The Lord was standing beside a wall built with a plumb line, with a plumb line held in hand. And the Lord said to me, “Amos, what do you see?” – Amos 7:7-8 (NRSV)
On June 24, 2021, in the midst of a persistent global pandemic, at around half-past one in the morning, sleeping residents were awakened by loud sounds, shaking walls and floors, and imminent disaster. Some heard the sounds and evacuated immediately. Others called loved ones for help. A few reached out to security.
They didn’t know that they did not have much time.
And then the south tower came down, there in Surfside, FL.
As a New Yorker, and just as a lover of humanity, this collapse hit me so. Hard. It took me to our towers. It had me asking questions that hurt.
Because when walls come tumbling down, we have to ask questions that hurt.
When walls come tumbling down – whether intentionally or accidentally – there’s more to the story that we need to know.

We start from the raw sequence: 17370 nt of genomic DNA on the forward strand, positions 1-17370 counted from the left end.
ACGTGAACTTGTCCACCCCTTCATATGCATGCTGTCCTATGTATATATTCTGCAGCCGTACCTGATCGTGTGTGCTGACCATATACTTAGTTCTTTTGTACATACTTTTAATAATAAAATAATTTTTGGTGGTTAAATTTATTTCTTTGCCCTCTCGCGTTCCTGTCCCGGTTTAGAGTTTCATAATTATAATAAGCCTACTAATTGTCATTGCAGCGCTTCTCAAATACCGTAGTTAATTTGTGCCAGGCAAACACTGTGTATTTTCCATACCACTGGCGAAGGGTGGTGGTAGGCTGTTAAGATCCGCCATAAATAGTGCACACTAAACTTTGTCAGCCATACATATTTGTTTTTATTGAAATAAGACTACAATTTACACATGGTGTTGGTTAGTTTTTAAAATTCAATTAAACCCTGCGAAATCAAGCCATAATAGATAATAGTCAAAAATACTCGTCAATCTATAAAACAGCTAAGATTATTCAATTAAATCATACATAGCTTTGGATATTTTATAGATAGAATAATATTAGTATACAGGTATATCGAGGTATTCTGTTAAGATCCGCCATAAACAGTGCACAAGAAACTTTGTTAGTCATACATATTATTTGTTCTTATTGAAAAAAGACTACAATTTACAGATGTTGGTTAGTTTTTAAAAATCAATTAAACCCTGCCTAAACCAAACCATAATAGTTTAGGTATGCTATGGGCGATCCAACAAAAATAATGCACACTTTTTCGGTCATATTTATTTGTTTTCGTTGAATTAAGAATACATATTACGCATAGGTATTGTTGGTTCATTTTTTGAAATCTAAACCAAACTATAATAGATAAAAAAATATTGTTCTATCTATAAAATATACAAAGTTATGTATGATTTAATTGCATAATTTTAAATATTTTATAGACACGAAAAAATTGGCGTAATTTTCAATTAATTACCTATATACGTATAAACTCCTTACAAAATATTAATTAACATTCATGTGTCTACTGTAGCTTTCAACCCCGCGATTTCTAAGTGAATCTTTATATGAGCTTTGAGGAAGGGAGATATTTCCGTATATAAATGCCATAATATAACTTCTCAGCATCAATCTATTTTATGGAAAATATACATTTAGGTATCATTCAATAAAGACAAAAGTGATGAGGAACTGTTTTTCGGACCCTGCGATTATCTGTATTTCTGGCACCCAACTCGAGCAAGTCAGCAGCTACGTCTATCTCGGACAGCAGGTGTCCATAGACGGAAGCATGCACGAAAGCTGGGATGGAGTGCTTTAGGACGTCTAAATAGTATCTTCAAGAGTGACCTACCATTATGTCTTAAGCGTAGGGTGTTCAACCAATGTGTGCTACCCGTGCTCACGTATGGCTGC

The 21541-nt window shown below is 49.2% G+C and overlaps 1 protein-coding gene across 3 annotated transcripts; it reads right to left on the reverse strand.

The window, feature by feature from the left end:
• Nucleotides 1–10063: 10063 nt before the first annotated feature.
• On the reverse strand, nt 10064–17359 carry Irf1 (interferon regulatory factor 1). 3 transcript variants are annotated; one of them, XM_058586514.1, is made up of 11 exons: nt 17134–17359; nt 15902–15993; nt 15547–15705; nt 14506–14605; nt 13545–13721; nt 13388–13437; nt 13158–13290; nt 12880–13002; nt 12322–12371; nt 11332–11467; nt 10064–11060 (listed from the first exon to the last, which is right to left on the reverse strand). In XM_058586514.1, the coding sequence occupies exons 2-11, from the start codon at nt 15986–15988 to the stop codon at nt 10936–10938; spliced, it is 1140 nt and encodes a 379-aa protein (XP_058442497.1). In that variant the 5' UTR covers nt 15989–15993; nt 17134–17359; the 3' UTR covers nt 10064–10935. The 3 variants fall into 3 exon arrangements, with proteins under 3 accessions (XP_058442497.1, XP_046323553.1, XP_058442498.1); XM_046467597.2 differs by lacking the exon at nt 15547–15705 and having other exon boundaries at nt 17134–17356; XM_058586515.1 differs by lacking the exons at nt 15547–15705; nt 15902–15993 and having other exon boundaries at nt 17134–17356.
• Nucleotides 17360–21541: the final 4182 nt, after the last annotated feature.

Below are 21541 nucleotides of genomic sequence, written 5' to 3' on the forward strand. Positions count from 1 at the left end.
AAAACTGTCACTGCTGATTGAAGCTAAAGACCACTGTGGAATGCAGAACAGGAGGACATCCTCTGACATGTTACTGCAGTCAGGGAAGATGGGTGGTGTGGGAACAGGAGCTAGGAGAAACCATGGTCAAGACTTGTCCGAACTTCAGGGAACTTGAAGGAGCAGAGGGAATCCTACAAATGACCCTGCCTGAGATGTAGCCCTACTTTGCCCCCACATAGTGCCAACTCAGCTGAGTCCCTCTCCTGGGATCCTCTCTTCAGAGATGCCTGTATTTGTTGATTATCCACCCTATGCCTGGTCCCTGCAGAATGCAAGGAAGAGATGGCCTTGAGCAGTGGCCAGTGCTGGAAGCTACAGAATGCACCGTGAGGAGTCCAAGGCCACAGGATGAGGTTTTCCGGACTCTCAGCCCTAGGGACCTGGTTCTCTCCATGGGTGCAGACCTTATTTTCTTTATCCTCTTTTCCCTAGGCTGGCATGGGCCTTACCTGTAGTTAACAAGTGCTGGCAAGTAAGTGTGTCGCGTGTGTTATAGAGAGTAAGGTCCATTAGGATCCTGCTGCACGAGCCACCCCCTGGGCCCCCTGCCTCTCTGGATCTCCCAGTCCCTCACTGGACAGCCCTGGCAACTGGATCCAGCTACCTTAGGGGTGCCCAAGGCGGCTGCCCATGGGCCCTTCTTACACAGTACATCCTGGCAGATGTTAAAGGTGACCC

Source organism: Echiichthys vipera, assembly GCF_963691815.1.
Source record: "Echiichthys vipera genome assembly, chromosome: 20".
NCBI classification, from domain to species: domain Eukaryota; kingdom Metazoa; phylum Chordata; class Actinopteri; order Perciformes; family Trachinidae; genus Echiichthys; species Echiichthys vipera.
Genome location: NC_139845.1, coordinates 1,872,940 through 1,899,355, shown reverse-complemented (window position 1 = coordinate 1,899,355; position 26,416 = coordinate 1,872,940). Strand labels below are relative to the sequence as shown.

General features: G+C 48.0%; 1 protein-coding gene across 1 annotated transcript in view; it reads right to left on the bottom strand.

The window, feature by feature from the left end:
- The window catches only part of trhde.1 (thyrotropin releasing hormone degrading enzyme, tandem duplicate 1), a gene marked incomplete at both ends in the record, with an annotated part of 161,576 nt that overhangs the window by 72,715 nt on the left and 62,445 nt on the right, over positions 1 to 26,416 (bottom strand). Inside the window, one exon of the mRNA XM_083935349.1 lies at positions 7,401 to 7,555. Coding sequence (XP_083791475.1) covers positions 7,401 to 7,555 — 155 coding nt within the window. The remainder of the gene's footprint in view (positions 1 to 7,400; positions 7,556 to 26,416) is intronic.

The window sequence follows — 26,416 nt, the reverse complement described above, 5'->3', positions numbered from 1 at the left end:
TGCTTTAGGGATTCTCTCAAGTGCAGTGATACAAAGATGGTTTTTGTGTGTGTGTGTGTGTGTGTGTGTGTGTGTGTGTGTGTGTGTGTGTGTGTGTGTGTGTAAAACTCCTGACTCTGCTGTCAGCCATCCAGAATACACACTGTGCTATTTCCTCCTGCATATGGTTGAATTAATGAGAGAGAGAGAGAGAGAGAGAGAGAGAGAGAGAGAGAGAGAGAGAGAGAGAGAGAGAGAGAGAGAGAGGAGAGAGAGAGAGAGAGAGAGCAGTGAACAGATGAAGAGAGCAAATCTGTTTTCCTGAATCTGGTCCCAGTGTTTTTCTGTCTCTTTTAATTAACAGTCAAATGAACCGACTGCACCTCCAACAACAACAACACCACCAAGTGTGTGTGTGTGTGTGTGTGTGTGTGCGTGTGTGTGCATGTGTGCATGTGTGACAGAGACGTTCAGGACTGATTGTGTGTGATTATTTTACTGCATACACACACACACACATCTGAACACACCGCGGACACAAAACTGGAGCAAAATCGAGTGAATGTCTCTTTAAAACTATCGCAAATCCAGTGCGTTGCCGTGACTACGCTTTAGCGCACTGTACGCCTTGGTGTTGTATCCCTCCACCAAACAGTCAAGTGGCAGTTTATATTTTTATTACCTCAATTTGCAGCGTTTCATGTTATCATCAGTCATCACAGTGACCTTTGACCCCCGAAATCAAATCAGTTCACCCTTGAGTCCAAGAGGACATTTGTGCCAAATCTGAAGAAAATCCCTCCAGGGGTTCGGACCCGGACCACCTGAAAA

Amos – a dresser of sycamore trees, the tender to flocks, the unprofessional prophesier called to prophesy in a sea of frauds – was asking the questions. He was a seer unprepared to see. But he had to do something about what he was learning. And it was clear that God had put him up to this.
If no one else will see, God must intervene.
In his prophecy, Amos made some bold proclamations: There is a wall, God says. A wall that was originally built with a plumb line. But due to neglect – or possibly even outright assault – it was warped.
God saw the danger. God sent signs, warnings. It wasn’t enough.
The structure would. Not. Hold. Will we?
May justice and righteousness be our plumb lines. Amen.
Kaji Douša is the Senior Pastor of The Park Avenue Christian Church, a congregation of the Christian Church (Disciples of Christ) and the United Church of Christ, in New York City.